Divorce is a considerable life event that can have a long-term impact on an individual’s emotional well-being, and financial health. Each divorce is unique and requires the knowledge of a lawyer in Las Vegas who can help navigate everything from property division to parental responsibilities. Cliff W. Marcek, PC understands that choosing a divorce lawyer in Las Vegas is a highly personal decision. For this reason, we invite you to contact us for a consultation and to learn more about the representation we provide to clients going through divorce.
Cliff Marcek has practiced law for over 25 years, and he has handled well over 100 divorce and custody cases. He teaches the Family Law and Guardianship Law classes as the part time Coordinator of Community Service and the law school at the University of Nevada, Las Vegas. Mr. Marcek is aware of the emotional and financial stress a divorce causes, and he works with his clients to make sure the cases are resolved as economically as possible.
Nevada is a community property state which means that any income earned or property acquired during the marriage is the property of both spouses. This means that any assets, as well as any debts/liabilities, will be divided equally between the divorcing parties. It is also possible to divide the assets and liabilities unequally via a written separation agreement agreed to by both parties, or by convincing the court that there are compelling reasons for not dividing these equally.
Property owned before marriage, gifts, inheritance, or personal injury awards are considered separate property. These are excluded from community property, however, they may be set aside and used to cover the costs of alimony, debts, or child support.
When dividing property, all assets must be itemized and their source determined. This includes personal property such as jewelry, real property, cash savings, artwork, business assets, etc. The only way to change the community property law is to execute a prenuptial agreement.
Nevada courts will seek to provide the best quality of life possible for children following divorce. This includes making considerations for their health care, education, and living expenses. Ultimately, it is the court’s objective to achieve the best standard of living for children after their parents go their separate ways.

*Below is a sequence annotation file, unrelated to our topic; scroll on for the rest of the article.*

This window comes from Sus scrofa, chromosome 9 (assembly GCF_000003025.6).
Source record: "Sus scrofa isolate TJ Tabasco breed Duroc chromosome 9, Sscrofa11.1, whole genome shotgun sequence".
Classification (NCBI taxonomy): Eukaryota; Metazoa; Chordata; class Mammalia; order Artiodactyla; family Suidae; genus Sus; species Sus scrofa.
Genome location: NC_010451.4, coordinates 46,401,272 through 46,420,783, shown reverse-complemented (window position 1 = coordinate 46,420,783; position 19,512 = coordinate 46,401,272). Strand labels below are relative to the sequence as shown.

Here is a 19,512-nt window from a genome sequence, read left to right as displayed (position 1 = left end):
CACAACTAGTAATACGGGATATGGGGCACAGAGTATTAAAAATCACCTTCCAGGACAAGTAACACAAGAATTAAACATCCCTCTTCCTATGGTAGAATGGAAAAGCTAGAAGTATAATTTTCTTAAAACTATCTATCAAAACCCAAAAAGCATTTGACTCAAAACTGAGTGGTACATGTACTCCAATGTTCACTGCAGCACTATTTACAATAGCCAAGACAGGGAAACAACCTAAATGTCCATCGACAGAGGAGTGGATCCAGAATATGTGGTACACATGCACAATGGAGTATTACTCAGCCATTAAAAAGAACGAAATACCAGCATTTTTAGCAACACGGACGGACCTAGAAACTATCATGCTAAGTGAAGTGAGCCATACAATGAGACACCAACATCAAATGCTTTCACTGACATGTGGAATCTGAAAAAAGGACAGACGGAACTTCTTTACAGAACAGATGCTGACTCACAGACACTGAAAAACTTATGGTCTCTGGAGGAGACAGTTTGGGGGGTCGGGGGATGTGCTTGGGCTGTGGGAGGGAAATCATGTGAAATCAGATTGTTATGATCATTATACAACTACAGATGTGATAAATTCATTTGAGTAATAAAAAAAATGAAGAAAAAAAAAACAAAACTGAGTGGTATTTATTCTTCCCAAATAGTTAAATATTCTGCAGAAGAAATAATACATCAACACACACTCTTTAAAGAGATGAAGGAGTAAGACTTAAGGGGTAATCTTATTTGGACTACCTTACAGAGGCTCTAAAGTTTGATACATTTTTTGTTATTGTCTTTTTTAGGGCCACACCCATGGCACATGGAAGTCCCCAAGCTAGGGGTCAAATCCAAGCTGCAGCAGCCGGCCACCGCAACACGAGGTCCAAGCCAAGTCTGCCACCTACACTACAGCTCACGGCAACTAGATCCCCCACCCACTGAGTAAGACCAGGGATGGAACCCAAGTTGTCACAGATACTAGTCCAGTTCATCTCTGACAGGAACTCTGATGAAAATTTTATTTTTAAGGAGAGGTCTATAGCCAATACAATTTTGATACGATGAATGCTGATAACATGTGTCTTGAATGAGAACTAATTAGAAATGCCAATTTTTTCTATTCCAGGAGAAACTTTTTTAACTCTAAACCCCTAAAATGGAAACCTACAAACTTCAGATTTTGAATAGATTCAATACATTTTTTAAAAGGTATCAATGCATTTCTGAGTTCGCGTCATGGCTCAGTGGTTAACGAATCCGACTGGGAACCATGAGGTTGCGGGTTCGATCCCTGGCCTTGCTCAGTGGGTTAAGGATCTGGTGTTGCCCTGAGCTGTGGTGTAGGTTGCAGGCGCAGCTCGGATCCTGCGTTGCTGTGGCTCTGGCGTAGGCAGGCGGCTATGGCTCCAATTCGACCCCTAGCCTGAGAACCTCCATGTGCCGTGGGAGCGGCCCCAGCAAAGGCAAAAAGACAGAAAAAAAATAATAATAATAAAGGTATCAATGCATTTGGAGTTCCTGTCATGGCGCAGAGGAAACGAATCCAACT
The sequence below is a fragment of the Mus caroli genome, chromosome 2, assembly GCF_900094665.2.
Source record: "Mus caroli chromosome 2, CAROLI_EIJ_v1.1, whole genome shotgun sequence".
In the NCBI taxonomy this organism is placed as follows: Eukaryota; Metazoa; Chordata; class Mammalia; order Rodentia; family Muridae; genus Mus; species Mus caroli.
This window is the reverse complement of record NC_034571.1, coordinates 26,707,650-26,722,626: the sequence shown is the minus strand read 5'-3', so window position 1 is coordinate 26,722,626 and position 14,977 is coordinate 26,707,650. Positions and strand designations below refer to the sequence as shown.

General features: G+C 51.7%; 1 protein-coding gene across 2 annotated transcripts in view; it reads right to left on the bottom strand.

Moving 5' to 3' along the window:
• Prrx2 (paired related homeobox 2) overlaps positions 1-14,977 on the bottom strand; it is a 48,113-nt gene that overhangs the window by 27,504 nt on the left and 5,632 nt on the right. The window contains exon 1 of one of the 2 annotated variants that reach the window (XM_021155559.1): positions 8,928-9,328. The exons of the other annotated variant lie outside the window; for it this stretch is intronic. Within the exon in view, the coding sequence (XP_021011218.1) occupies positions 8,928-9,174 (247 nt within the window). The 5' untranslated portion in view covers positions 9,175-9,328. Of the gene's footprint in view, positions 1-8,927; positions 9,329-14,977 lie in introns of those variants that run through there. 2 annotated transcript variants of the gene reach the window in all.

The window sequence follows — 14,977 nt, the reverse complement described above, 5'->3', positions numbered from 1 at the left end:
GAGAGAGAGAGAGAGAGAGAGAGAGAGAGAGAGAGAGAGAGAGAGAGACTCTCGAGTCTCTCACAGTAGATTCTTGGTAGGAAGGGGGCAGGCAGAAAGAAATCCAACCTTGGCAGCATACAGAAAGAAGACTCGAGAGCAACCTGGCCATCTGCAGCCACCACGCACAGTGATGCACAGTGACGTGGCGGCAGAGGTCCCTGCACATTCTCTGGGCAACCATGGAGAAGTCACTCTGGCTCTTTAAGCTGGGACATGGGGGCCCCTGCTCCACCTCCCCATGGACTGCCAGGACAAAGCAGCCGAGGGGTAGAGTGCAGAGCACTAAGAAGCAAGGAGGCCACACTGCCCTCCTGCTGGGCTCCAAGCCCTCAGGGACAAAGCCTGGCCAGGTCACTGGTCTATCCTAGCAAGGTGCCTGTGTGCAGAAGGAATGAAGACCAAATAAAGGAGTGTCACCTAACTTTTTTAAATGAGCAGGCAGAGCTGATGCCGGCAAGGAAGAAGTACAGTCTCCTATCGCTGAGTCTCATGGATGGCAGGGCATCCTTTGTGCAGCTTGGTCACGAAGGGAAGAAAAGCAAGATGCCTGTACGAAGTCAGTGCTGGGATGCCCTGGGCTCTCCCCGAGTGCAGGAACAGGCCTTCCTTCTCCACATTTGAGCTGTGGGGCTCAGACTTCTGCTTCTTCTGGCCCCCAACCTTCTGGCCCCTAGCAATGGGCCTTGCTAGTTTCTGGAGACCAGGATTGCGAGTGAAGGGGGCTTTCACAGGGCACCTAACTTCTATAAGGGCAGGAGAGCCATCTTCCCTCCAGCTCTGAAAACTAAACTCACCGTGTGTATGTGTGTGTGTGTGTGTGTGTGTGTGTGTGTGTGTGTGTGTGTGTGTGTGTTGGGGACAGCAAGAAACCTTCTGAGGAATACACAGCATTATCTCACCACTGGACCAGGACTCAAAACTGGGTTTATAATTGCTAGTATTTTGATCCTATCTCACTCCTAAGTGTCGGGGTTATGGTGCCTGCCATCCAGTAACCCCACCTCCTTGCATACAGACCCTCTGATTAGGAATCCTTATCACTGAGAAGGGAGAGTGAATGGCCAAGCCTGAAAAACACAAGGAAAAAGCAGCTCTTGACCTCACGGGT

In Nevada, child support payments depend on the number of children, the gross monthly income of the divorcing parents, and the terms of the custody arrangement. Nevada uses a graduated scale to determine the amount of child support the non-custodial parent will pay.
For one child, the non-custodial parent typically pays 18% of his/her gross monthly income in child support. For two children, it’s 25%. For three children, it’s 29%, and for four children it’s 31%.
In regard to insurance, medical, and educational expenses it is expected that both parents will cover these costs equally. However, this can also be adjusted depending on alimony arrangements or the way assets and liabilities are divided.
Other factors that can influence the amount of child support a non-custodial parent will be required to pay include the cost of childcare, special educational needs, public assistance used to support the child, the parent’s legal responsibility to support other dependents, and the amount of time that each parent spends with the child.
Custody, Parenting Plans, & Visitation
It is always best when parents can amicably agree on custody and visitation arrangements. However, if this is not possible, the courts will intervene and make this decision based on what will be in the best interests of the child. In Nevada, a temporary order will be issued during the divorce proceedings prior to the determination of a permanent custody arrangement.
Alimony or spousal support is usually reserved for marriages of 7 to 10 years minimum. Alimony is based on several factors and each case is different. The courts consider several factors including marketable skills acquired during the marriage, whether one spouse stayed at home with the children, the need of the lesser earning spouse and the ability to pay of the higher earning spouse.
The custody decision determines both the child’s physical location and the parental responsibilities of both parties. These are included within the parenting plan and include decisions related to religious affiliation, education, healthcare, etc. Either parent can request that the parenting plan and custody arrangements be modified at a later date as circumstances change.
In regard to visitation, the courts will seek to provide reasonable and fair access to the children by both parents provided there are not extenuating factors such as abuse or neglect present. Additionally, the courts may grant orders requiring visitation for grandparents wishing to see their grandchildren.
Alimony is granted to help the divorcing spouse with less income maintain the standard of living present during the marriage. Factors including age, health, income, and marital contributions are considered when determining alimony. Nevada courts may grant temporary maintenance, temporary alimony, rehabilitative alimony, and permanent alimony. Alimony may be awarded in lump sum payments or monthly installments to continue for a specified period of time, or until conclusion of divorce proceedings, remarriage, completion of education, death, etc.